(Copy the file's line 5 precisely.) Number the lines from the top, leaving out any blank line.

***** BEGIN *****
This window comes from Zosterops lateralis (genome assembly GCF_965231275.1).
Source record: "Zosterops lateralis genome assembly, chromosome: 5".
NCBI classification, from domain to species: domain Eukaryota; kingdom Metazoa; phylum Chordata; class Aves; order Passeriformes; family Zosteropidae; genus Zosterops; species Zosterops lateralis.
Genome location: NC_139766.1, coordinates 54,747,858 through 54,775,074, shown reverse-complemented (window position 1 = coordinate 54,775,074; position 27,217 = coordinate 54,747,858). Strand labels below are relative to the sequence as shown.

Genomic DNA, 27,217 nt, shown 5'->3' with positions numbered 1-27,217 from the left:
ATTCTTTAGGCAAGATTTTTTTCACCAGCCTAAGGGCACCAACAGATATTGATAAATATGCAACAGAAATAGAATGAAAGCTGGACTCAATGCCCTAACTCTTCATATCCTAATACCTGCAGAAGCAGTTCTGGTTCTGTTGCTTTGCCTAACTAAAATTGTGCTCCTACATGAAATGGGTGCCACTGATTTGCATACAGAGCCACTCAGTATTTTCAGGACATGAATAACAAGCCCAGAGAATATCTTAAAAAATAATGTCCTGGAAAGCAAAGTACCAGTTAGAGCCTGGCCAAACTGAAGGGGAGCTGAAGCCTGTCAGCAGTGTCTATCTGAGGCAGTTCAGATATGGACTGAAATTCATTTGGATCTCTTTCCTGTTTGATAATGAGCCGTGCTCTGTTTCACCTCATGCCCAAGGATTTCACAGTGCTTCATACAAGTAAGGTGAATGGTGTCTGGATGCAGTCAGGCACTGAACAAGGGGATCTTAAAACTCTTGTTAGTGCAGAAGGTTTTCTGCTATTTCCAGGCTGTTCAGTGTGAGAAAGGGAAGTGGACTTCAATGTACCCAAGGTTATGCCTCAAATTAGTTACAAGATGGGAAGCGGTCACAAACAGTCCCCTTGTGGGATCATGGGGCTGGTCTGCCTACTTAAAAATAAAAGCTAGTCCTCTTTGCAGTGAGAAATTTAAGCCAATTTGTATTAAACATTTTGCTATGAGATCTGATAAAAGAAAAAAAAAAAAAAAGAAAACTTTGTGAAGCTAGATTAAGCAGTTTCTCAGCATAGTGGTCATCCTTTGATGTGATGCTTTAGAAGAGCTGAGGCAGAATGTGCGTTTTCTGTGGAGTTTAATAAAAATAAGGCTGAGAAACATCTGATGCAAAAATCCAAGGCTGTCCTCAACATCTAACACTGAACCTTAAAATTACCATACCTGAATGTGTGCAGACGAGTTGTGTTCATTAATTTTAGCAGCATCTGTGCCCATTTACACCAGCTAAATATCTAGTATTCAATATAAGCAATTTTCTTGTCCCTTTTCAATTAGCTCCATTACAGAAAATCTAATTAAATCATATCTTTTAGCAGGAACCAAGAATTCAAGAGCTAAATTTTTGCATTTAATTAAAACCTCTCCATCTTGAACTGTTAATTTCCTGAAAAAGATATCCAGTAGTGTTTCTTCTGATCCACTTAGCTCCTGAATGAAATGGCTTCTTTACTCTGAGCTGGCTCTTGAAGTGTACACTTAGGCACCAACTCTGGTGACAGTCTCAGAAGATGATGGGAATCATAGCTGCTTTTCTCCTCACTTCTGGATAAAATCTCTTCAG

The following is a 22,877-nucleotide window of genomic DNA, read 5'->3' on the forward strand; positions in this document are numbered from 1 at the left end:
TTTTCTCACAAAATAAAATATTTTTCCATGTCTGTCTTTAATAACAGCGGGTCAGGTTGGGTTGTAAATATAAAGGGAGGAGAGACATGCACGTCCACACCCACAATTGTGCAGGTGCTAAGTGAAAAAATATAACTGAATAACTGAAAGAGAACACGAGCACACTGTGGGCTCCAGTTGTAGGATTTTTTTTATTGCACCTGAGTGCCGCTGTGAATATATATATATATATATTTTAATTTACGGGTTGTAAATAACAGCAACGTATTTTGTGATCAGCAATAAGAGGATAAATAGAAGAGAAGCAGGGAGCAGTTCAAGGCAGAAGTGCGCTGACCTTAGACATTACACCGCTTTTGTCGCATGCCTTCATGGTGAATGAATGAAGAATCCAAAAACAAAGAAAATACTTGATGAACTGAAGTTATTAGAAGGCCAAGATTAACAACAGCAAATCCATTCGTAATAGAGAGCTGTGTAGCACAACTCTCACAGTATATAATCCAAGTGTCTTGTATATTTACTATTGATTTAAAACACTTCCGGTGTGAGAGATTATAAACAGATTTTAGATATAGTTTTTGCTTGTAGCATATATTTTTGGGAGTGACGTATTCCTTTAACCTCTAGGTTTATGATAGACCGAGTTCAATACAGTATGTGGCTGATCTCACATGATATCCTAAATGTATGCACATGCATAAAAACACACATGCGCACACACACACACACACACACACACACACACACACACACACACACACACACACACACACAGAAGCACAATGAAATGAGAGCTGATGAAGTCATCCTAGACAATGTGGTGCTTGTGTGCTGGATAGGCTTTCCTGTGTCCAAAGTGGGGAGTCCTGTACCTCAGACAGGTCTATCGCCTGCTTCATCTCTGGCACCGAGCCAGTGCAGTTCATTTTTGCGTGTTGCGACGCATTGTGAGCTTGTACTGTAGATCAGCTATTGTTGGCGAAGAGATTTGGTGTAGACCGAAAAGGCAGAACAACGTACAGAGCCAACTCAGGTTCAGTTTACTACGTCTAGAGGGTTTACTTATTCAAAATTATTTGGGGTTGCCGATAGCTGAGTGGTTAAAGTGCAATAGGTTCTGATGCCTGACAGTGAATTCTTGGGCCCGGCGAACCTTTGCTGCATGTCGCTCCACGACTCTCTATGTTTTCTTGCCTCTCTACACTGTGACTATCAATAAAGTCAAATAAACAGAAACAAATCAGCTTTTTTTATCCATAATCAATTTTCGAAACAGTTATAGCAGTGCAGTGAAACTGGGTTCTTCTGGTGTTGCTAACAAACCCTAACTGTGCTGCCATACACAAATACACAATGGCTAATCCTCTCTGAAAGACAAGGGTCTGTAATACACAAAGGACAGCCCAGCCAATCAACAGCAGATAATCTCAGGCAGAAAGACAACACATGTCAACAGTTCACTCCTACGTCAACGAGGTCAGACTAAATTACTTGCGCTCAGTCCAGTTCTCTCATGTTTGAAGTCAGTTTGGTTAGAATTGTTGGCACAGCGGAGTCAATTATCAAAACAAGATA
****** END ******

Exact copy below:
Genomic DNA, 27,217 nt, shown 5'->3' with positions numbered 1-27,217 from the left: